Christmas … the holidays.
The one and only, very bestest, gotta-have-it toy my niece wanted – pulled from the market. Same goes for the items I’d been eyeing for my nephew and another niece.
I’m not about to buy some piece of Chinese-made lead-coated junk, so … what to do?
Ah – I heard that! Books, absolutely. I’m the book-aunt in my family. No event goes by without some book as a gift, and I frequently give books for no reason at all.
But, kids – being kids – like toys and want toys, and even if I don’t buy them now, I’m going to have to buy toys at some point in the future.
Which is why I was thrilled to find this:
Still Made in USA – a great resource list with links to companies whose products are, obviously, still made in the US. With product categories like: Toys and Games, Kitchen and Dining, Bed and Bath, Appliances, Apparel, Tools, Home and Garden … everything you could want or need — produced in the US, by US workers, under US standards — can be found through this site.
Under Toys and Games, for example, you’ll find companies such as:
K’nex – celebrating its 15th anniversary – K’nex building sets were a favorite of my boys when they were younger.
ImagiPLAY – “Toys with Integrity” – Earth-friendly and Child-safe toys
Skullduggery, Inc – plaster craft kits in a variety of themes: race cars, fossils, etc.
Shrinky Dinks – You remember these! Kids can create a wild variety of different objects with shrinkable plastic.
Wiffle Ball, Inc – Home of the original Wiffle Ball.
Greenleaf Dollhouses – dollhouses, furniture kits, birdhouses and more
Magic Cabin – soft dolls, dress-up clothes, arts & crafts, books
And that’s just a sampling. Enjoy looking around the site and finding great, safe toys, games, crafts, and more for kids of all ages – and stuff for you and your home as well!
I shall now consider this my good deed for the day – which means … chocolate for me!
La Lubu at Feministe details the hell she went through after her daughter was born at 25 weeks gestation, weighing just one pound, ten ounces. From the neonatalogist’s practiced speech and her daughter’s health crises to being pink-slipped by her employer and fighting to retain her insurance coverage while fighting for her daughter’s life.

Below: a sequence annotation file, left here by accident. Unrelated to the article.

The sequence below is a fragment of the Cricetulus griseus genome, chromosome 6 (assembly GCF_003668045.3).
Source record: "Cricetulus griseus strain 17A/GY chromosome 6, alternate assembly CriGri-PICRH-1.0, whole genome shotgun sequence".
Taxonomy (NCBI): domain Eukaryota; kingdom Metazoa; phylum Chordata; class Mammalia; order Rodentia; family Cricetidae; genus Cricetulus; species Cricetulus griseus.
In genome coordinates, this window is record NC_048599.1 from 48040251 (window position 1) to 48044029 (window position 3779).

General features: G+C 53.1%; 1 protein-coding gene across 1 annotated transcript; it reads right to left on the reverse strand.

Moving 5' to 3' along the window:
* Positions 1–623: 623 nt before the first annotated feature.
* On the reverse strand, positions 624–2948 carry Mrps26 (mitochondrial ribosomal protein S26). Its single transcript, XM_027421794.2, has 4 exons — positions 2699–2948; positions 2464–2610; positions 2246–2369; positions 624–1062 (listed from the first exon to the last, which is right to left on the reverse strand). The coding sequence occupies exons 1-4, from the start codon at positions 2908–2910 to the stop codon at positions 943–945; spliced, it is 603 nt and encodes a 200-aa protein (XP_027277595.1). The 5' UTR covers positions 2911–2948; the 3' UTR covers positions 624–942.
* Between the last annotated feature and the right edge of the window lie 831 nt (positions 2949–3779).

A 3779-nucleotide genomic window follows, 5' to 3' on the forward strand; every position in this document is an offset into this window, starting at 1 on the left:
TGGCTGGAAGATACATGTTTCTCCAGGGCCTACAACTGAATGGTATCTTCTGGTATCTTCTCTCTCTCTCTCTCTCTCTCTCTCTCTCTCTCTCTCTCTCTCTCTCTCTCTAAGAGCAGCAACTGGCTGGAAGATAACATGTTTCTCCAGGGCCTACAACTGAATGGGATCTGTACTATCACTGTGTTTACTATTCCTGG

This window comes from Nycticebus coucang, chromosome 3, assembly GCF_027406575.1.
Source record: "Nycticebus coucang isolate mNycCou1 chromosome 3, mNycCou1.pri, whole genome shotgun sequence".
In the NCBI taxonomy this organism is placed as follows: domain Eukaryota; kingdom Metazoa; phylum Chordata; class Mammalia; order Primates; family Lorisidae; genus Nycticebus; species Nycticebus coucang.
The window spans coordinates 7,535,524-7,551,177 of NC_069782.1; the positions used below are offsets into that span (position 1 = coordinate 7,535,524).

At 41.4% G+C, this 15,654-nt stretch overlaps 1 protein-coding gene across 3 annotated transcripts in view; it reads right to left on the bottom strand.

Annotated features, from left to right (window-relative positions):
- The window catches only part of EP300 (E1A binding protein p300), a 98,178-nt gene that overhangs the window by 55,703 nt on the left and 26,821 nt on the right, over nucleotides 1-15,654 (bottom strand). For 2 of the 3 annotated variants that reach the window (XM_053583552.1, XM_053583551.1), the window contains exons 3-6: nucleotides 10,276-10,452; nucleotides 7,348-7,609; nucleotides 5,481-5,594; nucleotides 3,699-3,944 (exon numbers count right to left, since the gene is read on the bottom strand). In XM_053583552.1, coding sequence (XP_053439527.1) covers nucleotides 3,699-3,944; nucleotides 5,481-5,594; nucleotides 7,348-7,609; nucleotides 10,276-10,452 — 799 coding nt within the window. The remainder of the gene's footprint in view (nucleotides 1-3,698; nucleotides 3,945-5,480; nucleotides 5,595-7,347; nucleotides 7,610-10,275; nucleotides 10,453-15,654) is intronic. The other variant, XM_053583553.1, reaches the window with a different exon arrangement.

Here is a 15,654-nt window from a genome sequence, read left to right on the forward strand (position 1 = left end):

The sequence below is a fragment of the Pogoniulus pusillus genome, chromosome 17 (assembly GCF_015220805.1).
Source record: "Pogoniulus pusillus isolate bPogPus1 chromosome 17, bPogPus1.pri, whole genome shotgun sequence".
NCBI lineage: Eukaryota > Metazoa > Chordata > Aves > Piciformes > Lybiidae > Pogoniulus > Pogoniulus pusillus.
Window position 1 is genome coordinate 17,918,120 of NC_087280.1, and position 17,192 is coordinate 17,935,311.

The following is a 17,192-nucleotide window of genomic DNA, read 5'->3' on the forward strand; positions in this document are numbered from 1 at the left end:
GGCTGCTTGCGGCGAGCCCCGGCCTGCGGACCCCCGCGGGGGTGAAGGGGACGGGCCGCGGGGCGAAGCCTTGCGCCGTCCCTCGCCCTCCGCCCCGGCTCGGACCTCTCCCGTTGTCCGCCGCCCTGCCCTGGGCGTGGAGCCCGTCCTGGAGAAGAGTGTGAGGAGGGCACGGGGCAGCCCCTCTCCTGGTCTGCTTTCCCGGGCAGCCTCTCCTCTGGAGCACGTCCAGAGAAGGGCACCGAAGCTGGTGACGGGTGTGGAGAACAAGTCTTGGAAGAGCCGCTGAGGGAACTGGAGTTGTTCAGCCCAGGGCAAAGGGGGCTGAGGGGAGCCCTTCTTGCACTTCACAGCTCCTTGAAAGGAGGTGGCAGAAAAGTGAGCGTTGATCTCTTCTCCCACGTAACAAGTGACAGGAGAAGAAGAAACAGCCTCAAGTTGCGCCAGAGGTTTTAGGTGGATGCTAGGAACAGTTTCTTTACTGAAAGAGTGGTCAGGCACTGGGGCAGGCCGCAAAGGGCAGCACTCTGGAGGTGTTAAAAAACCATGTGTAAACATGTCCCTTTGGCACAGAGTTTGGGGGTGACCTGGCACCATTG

[…] A couple of weeks later, the honeymoon period ended. Her bowel was perforated, she went into sepsis, acquired the aforementioned NEC and a particularly gruesome complication—Disseminated Intravascular Coagulation, or DIC for short. Known as “Death Is Coming” to experienced medical personnel. I did not know how bad DIC was at the time; when I tell her NICU story to medical people, and tell them she had it, their jaws tend to drop and their eyes bug out. Surviving DIC isn’t the norm. I held her little hand and quietly sang songs to her, mostly Etta James and Koko Taylor, but some vintage Elton John, Rolling Stones, even some Mary J. Blige. Just, whatever I could think of at the time. I told her what sunsets looked like, ‘cuz her pod was facing west, but the windows were too high for her to see. I told her, just in case she was wondering why the light changed during the day as it moved into night. I tried to describe the taste of salsiccia and stuffed shells to her, piping hot rigatoni with rich, spicy sugu and fresh grated parmesan on top. What the wind felt like on the face and in the hair. All the places we would go and see when she got healthy and got outta there. I wanted to give her something to fight for. And just like on that first day, her respiratory and heart rate, and her oxygen saturation rate would improve as I spoke. It was a battle, and at one point a nurse told me point blank that if I was thinking about getting her baptized, perhaps I’d like to call a priest. Continue reading